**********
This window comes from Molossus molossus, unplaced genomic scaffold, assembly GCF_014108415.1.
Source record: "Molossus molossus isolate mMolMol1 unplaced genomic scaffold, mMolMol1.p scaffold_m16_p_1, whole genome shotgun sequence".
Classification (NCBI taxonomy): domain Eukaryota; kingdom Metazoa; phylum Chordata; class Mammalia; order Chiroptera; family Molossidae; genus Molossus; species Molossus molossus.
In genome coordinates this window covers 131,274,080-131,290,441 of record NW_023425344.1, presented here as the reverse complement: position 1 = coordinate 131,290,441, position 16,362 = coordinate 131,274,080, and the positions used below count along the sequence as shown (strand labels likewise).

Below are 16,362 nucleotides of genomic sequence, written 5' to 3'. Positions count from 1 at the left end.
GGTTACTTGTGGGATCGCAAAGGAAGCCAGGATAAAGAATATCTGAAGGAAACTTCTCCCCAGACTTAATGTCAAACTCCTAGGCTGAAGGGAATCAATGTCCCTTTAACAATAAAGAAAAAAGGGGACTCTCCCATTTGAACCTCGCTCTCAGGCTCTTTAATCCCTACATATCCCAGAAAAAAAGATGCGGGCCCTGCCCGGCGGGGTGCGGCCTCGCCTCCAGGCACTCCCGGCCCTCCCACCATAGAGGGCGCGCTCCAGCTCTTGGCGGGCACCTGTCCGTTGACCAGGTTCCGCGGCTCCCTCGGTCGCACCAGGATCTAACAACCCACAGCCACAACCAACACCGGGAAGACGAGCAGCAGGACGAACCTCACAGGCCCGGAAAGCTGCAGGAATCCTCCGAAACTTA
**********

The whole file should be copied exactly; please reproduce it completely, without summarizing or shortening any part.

This window comes from Molossus molossus, unplaced genomic scaffold, assembly GCF_014108415.1.
Source record: "Molossus molossus isolate mMolMol1 unplaced genomic scaffold, mMolMol1.p scaffold_m16_p_1, whole genome shotgun sequence".
Classification (NCBI taxonomy): domain Eukaryota; kingdom Metazoa; phylum Chordata; class Mammalia; order Chiroptera; family Molossidae; genus Molossus; species Molossus molossus.
In genome coordinates this window covers 131,274,080-131,290,441 of record NW_023425344.1, presented here as the reverse complement: position 1 = coordinate 131,290,441, position 16,362 = coordinate 131,274,080, and the positions used below count along the sequence as shown (strand labels likewise).

Below are 16,362 nucleotides of genomic sequence, written 5' to 3'. Positions count from 1 at the left end.
GGTTACTTGTGGGATCGCAAAGGAAGCCAGGATAAAGAATATCTGAAGGAAACTTCTCCCCAGACTTAATGTCAAACTCCTAGGCTGAAGGGAATCAATGTCCCTTTAACAATAAAGAAAAAAGGGGACTCTCCCATTTGAACCTCGCTCTCAGGCTCTTTAATCCCTACATATCCCAGAAAAAAAGATGCGGGCCCTGCCCGGCGGGGTGCGGCCTCGCCTCCAGGCACTCCCGGCCCTCCCACCATAGAGGGCGCGCTCCAGCTCTTGGCGGGCACCTGTCCGTTGACCAGGTTCCGCGGCTCCCTCGGTCGCACCAGGATCTAACAACCCACAGCCACAACCAACACCGGGAAGACGAGCAGCAGGACGAACCTCACAGGCCCGGAAAGCTGCAGGAATCCTCCGAAACTTA